Later that night while viewers were enjoying Doctor Who, WTTW’s signal was hijacked once more. The same Max Headroom hijacker spouted weird statements about “fricking Liberals” and talking about a bloodstained glove. He even went so far as to be spanked on public television. The hijacking was over before anyone at WTTW could figure out what was going on. Fortunately, Doctor Who fans were taping the episode so that others now can experience the weirdness first hand.
7. John Doe No. 24, Jacksonville
In Jacksonville in 1945, police found an unidentified teenager who was deaf and mute wandering around the town. No parents claimed him so he was sent to a state mental health facility. His medical records stated that diabetes had taken his eyesight and that he was severely mentally challenged.
But the nursing home in Peoria where his spent the last six years of his life reported John Doe scribbling down the name “Lewis” on multiple occasions, as well as physically reenacting experiences with circus parades and lively foot-tapping jazz bars. While no one will ever know the potentially amazing life this John Doe had experienced as a youngster, you can now visit his gravestone, which was purchased by the famous singer Mary Chapin Carpenter.
8. Mystery of the Albino Railroad Tracks, St. Clair County
When this railroad was laid back in the 1800s, a disease also tore through the neighboring town. One farmer blamed this pandemic on a pair of young albino twins. He took the children and tied them to the tracks, where a train struck and killed the twins. The ghosts of these twins have been said to push non-working or stalled vehicles over the tracks to save drivers’ lives.
9. The Mystery of Diamond Island, Hardin
It was 1885 and two local men went out fishing along the river on a small island near the rural town of Hardin. At midnight they reported seeing a bright fire ball that shot through the trees and into the air where it hovered. When town got word of this weird phenomenon, a local gathering went out to Diamond Island to see for themselves. It didn’t take long for them to witness the whole island immersed in glowing light. A flaming ball rose out of the trees and into the air where it then landed in one of their boats, pushing it out into the river. Within the flames the ghost-hunting team said they saw an old man in overalls standing on the boat as it was carried away. After a few more months of fiery terror in this small town, the “Hardin Monster” was never seen or heard from again.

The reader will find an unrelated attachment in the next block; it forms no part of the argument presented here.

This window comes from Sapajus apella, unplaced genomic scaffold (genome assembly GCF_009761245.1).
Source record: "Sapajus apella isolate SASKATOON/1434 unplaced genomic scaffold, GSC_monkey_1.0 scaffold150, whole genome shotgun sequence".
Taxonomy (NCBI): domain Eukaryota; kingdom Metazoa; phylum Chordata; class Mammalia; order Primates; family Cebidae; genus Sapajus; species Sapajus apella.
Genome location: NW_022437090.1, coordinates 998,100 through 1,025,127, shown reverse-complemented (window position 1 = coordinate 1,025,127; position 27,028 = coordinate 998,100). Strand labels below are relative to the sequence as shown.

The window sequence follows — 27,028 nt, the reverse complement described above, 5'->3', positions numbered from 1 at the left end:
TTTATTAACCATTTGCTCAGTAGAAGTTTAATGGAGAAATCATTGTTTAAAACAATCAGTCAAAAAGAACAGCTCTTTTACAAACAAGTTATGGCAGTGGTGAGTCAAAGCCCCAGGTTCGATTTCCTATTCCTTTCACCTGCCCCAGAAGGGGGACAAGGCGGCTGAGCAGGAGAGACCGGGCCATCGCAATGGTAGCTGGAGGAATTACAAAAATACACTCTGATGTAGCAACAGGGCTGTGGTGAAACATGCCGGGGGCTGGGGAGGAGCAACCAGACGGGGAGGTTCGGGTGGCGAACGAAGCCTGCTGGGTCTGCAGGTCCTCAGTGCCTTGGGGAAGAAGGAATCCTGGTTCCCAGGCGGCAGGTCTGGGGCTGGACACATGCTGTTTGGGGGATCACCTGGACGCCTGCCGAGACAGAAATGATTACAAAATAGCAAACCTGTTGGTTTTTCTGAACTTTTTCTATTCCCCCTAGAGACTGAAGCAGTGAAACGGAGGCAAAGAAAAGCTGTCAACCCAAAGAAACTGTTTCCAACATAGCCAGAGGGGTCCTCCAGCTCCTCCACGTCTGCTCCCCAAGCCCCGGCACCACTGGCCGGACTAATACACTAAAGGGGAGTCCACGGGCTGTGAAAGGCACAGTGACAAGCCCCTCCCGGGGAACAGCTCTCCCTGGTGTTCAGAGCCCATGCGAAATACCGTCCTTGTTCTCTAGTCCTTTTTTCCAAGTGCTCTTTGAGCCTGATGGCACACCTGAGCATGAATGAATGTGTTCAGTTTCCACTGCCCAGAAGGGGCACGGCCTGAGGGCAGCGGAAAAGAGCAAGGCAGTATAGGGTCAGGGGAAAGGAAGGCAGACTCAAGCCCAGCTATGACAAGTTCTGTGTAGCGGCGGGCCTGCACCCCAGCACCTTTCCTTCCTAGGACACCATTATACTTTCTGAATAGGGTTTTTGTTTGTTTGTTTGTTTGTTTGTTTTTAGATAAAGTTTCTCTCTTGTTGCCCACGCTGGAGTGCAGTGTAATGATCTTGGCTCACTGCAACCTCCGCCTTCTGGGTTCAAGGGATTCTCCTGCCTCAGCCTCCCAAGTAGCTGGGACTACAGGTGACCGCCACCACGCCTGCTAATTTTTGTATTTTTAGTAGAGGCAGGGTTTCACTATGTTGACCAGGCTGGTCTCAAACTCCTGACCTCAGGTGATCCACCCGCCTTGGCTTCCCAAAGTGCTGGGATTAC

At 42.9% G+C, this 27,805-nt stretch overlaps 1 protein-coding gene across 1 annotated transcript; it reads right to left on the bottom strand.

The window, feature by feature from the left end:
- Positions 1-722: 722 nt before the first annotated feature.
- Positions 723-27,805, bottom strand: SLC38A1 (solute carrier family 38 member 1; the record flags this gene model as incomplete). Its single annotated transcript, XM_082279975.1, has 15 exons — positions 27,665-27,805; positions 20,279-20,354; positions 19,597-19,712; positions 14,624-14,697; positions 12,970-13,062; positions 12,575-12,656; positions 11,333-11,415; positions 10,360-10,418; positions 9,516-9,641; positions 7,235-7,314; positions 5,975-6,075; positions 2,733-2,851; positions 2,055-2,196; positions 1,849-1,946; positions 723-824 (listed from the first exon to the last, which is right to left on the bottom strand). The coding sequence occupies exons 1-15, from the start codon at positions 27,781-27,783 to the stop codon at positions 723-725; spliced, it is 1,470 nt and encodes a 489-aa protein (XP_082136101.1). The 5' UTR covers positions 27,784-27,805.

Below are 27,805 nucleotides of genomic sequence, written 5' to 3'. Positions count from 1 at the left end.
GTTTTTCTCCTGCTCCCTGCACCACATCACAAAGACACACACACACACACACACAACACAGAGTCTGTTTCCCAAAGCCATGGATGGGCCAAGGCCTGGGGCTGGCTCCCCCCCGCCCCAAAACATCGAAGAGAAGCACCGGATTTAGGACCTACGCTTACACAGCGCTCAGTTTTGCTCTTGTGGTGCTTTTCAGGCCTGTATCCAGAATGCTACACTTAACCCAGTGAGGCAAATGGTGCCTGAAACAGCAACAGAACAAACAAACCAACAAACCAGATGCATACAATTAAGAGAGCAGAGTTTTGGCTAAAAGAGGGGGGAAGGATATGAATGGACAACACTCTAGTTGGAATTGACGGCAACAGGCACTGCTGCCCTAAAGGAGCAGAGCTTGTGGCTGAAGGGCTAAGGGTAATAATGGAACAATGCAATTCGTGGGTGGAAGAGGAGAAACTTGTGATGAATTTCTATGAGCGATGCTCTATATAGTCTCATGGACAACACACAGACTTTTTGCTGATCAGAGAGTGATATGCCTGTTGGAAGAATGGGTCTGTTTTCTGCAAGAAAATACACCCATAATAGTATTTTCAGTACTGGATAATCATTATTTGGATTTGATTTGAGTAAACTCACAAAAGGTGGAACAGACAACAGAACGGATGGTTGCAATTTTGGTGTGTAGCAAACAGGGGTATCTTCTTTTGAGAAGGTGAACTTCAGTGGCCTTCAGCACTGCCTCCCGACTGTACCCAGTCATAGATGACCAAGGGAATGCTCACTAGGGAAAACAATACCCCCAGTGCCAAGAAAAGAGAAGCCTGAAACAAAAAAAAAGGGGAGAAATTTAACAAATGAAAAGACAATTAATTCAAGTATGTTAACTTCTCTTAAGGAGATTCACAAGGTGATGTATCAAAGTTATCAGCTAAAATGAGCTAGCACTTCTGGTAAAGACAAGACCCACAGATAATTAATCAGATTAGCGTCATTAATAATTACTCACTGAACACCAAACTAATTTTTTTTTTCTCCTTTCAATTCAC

10. The Grass Lake Encounter, Grass Lake
For those UFO lovers out there, this story is for you. In 1973, this small farming town that sits on the Illinois-Wisconsin border reported orange UFOs in the night sky. These nightly UFO sightings were documented by at least three local families who also reported experiencing disturbing poltergeist activity shortly after. They found visible claw marks furniture knocked over in the homes, and they even felt their houses bouncing around and shaking from the very foundation. Even sightings of creepy, Bigfoot-like humanoids were experienced in these homes.
11. The Mad Gasser of Mattoon, Mattoon
Back in the 1940s, a small Illinois town fell victim to someone or something that was emitting poisonous gasses into people’s homes. In some cases, the gasser even made barricades to prevent the victims from escaping. People reported sore throats and nausea, and some people swore they even saw someone moving around outside their homes at the time. While some theories point to an angry local medical student, they have never discovered who led this little hamlet into mass hysteria. Weirdly enough, this same gassing scenario had happened a few years prior in Virginia.
Are there other unsolved mysteries in the state of Illinois that you would love to add to this list? We are ready to hear more stories that give us goosebumps. Be sure to share your stories in the comments!